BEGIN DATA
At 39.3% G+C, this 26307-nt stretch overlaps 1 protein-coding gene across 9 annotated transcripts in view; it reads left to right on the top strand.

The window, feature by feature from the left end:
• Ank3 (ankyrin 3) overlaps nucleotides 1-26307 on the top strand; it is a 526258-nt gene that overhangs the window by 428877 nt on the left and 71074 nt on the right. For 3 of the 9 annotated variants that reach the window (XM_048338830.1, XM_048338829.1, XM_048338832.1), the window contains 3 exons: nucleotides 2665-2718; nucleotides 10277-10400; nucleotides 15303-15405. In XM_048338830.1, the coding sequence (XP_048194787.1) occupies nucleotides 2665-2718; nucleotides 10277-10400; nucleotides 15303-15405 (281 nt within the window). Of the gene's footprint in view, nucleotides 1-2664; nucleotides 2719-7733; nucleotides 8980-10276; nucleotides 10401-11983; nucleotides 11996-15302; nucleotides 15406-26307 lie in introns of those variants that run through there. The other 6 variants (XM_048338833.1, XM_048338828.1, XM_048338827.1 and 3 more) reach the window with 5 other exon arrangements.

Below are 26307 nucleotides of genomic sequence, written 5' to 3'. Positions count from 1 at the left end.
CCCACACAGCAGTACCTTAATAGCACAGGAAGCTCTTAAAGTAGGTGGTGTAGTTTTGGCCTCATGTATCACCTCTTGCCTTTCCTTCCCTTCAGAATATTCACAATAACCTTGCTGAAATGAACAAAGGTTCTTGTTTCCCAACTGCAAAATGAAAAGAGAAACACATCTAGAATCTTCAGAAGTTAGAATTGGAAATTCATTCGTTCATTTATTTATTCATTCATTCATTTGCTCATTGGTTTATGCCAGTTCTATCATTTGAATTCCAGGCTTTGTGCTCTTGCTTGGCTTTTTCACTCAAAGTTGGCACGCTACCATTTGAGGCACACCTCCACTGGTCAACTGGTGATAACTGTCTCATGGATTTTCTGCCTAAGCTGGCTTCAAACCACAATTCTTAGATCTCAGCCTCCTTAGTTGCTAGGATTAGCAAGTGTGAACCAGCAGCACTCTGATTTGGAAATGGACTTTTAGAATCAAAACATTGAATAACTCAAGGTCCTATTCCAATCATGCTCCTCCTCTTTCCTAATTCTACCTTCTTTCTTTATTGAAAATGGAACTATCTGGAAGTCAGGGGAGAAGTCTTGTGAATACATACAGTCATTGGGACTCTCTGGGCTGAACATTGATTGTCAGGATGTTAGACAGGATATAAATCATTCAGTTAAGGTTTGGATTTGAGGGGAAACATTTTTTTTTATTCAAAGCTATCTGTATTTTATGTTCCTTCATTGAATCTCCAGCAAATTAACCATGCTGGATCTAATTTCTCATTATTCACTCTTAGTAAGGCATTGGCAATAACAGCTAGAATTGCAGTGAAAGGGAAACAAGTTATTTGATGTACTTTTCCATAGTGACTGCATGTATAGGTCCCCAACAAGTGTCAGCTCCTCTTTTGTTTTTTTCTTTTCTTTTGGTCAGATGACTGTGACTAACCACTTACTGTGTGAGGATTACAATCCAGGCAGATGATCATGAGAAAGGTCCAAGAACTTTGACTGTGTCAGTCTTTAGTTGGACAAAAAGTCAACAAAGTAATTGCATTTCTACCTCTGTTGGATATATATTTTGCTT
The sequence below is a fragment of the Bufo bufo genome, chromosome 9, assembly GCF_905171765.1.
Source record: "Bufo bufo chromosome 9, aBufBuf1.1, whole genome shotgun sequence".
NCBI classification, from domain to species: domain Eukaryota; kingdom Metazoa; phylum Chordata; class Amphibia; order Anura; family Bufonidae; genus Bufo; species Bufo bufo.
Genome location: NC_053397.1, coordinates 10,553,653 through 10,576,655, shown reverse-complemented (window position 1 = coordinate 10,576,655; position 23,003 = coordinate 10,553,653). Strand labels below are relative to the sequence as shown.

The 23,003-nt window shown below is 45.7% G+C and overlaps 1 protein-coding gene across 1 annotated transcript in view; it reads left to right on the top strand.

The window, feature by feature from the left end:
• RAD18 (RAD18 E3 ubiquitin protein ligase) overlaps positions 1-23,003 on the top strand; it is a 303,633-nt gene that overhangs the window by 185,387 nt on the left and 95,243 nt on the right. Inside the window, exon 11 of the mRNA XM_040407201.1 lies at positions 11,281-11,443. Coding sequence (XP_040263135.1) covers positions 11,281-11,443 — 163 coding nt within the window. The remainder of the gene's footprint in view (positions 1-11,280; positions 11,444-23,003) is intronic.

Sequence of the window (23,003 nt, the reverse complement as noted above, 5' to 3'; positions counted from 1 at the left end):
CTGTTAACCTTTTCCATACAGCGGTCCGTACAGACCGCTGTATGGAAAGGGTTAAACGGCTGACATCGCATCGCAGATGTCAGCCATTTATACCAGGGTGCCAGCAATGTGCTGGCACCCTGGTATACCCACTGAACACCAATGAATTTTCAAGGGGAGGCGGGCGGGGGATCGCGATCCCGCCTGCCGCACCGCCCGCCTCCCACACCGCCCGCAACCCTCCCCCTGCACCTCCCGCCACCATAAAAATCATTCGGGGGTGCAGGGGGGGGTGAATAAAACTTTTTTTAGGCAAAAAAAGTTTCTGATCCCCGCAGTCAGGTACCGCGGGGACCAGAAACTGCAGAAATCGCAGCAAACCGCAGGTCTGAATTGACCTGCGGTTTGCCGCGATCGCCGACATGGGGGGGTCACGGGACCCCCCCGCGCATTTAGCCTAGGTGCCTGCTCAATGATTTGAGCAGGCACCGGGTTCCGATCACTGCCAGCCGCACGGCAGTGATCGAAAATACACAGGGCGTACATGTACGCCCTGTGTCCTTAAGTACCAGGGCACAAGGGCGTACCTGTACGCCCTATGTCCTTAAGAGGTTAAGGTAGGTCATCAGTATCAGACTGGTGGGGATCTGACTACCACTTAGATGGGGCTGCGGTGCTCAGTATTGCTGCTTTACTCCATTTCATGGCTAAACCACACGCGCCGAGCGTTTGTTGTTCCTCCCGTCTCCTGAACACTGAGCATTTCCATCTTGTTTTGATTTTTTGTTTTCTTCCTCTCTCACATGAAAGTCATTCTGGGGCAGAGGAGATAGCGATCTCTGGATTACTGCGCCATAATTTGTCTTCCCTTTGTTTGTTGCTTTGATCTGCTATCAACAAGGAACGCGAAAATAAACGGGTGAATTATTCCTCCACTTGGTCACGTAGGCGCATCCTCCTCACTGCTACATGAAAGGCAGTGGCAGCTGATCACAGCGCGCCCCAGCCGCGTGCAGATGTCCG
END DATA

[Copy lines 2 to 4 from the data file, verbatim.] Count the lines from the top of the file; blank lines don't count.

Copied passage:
The window, feature by feature from the left end:
• Ank3 (ankyrin 3) overlaps nucleotides 1-26307 on the top strand; it is a 526258-nt gene that overhangs the window by 428877 nt on the left and 71074 nt on the right. For 3 of the 9 annotated variants that reach the window (XM_048338830.1, XM_048338829.1, XM_048338832.1), the window contains 3 exons: nucleotides 2665-2718; nucleotides 10277-10400; nucleotides 15303-15405. In XM_048338830.1, the coding sequence (XP_048194787.1) occupies nucleotides 2665-2718; nucleotides 10277-10400; nucleotides 15303-15405 (281 nt within the window). Of the gene's footprint in view, nucleotides 1-2664; nucleotides 2719-7733; nucleotides 8980-10276; nucleotides 10401-11983; nucleotides 11996-15302; nucleotides 15406-26307 lie in introns of those variants that run through there. The other 6 variants (XM_048338833.1, XM_048338828.1, XM_048338827.1 and 3 more) reach the window with 5 other exon arrangements.

Below are 26307 nucleotides of genomic sequence, written 5' to 3'. Positions count from 1 at the left end.